As far as awkward conversations go, being a blogger should be pretty far down the scale, all things considered. I mean, it should, shouldn’t it?
If you think that, though, you’ve obviously never had to spend 40 minutes staring at your increasingly embarrassed face in one of those inexplicably unflattering salon mirrors, while you stumble your way through an explanation of how you, like, take photos of yourself? Wearing clothes? And then you post them on the internet, and that’s somehow your JOB? No, really, it is! I swear it is!
If you’re already a blogger, on the other hand, you probably know exactly what I’m talking about here, don’t you? God knows, you’d think it would’ve gotten easier by now (Everyone’s heard of Zoella, after all, right?), but actually, ‘fessing up to blogging about your life – or whatever it is you choose to write about – can be surprisingly difficult, and can open you up to a whole world of Judgey McJudgersons, that you didn’t even know existed until you bought your first domain name, and sat staring at the WordPress dashboard, thinking, “What the hell do I do NOW?!
Which brings me to this week’s reader-submitted question, which comes from Katie. Hi, Katie! Sorry it’s taken me approximately a million years to answer your question!
My name is Katie and I’m 19 and thinking of starting up a blog, however I’m worried about how it may be received especially by the people around me and I was wondering if you had any advice or what you think about this? I found your blog today and it was honestly a breath of fresh air, particularly the post on “things pale girls are sick of hearing” being an extremely pale girly myself and understanding those struggles like no other!
Any advice would be greatly appreciated and I think your work is so fab.
So, this question is actually a little bit tricky to answer without knowing a bit more about why, exactly, you’re worried. Are you planning to blog about something very controversial or personal, say? Or is it just that more general feeling of, “Well, THIS IS awkward!” when someone – inevitably – asks why you’re crouched over a coffee and a cupcake, trying to take a photo of them for your blog? Because the fact is, while those of us who’ve been either reading or writing blogs for years think it’s the most natural thing in the world to dump the contents of your brain into an empty WordPress page every day, there are still plenty of people out there who find that really, really, strange – and, if you’re anything like me, those are the people you’re going to encounter most often. Sorry to break that one to you.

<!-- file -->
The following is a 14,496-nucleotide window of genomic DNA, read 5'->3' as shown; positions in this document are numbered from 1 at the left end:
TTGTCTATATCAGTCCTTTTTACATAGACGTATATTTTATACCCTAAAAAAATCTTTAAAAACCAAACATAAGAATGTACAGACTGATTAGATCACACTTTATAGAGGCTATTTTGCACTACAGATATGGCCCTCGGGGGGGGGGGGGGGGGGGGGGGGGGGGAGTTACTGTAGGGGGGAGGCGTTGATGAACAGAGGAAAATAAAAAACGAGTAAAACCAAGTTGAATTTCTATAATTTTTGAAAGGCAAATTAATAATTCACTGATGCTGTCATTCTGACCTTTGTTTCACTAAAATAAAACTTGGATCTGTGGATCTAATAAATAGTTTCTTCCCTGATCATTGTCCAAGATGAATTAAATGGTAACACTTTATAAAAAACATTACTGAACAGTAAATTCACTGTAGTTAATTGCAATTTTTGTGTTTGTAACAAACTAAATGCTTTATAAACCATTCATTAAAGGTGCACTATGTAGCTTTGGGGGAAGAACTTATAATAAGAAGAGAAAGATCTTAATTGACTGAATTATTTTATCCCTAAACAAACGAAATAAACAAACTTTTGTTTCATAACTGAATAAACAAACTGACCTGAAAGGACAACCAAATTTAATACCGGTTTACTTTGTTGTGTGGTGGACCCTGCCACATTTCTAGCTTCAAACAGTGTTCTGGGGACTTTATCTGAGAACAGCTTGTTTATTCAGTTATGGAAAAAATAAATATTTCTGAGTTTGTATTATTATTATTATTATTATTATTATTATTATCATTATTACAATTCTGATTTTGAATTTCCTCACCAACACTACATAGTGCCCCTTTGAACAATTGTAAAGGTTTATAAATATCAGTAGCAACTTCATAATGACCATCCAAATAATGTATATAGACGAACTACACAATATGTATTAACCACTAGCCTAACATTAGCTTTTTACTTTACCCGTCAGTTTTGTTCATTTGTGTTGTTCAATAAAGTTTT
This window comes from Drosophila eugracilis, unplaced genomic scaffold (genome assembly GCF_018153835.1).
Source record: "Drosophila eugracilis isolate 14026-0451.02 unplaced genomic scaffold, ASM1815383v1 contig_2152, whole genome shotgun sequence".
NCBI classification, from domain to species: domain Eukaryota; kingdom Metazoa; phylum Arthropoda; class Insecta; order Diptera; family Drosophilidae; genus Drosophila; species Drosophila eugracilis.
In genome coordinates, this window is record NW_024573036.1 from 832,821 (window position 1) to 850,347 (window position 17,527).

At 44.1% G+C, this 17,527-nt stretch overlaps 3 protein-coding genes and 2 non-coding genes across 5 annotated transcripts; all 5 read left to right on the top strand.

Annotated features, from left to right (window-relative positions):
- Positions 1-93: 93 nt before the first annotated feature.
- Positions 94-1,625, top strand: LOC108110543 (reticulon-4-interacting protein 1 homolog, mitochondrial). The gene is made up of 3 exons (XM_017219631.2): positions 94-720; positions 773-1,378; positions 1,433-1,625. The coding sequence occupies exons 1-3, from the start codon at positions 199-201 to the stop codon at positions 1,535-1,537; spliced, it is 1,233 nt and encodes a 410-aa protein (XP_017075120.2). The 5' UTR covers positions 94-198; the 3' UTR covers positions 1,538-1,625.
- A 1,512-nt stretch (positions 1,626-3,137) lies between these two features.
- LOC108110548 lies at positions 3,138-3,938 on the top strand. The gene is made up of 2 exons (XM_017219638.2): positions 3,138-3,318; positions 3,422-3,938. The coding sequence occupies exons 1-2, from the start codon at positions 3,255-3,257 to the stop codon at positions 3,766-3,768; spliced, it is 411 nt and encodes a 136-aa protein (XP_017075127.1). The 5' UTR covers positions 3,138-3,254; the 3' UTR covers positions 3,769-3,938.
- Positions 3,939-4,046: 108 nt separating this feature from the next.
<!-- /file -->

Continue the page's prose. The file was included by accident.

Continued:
So, how do you tell people about your blog, and deal with their reactions? Here’s my advice…
01. Be as upfront as possible, as early as possible
When I started writing this post, I had the idea of telling you all how I told people about my blog when I first started it, but then I realised that I can’t actually remember that far back. I bet you’re glad you asked me about this, huh? While I don’t recall the specifics, though (I mean, I know I didn’t sit anyone down and be all, “Look, we have to talk: it’s just… I’ve got a BLOG,” or anything like that…), I do know that I told pretty much everyone I knew, and I told them right away: not because I wanted them all to read it (Honestly, it’s WAY easier to share something with the entire internet, than with the people you know in REAL life, sometimes…), but just because I knew that, if they were to find out about it somewhere down the line, things would get awkward, fast. I also didn’t want to spend my entire blogging career worrying about what would happen if someone close to me stumbled across my blog by accident, so I figured it was best to just be upfront, and hope they’d all just forget about it.
As it turned out, some people DID more or less forget about my blog, while others still follow it to this day, and are some of my most loyal readers. I can honestly say that not one person has had a negative reaction to finding out about my blog – or not to my face, anyway – and I suspect that, had I been starting out today, as opposed to ten years ago, people would have been even more accepting of it, as blogging is far more mainstream now than it was back then. My point, though, is that, if I’d been worried about telling people about it, I needn’t have been, as, so far, the world is still on its axis, and everyone is still speaking to me. Which brings me to my next point:
02. Never, ever write about the people you know “in real life”.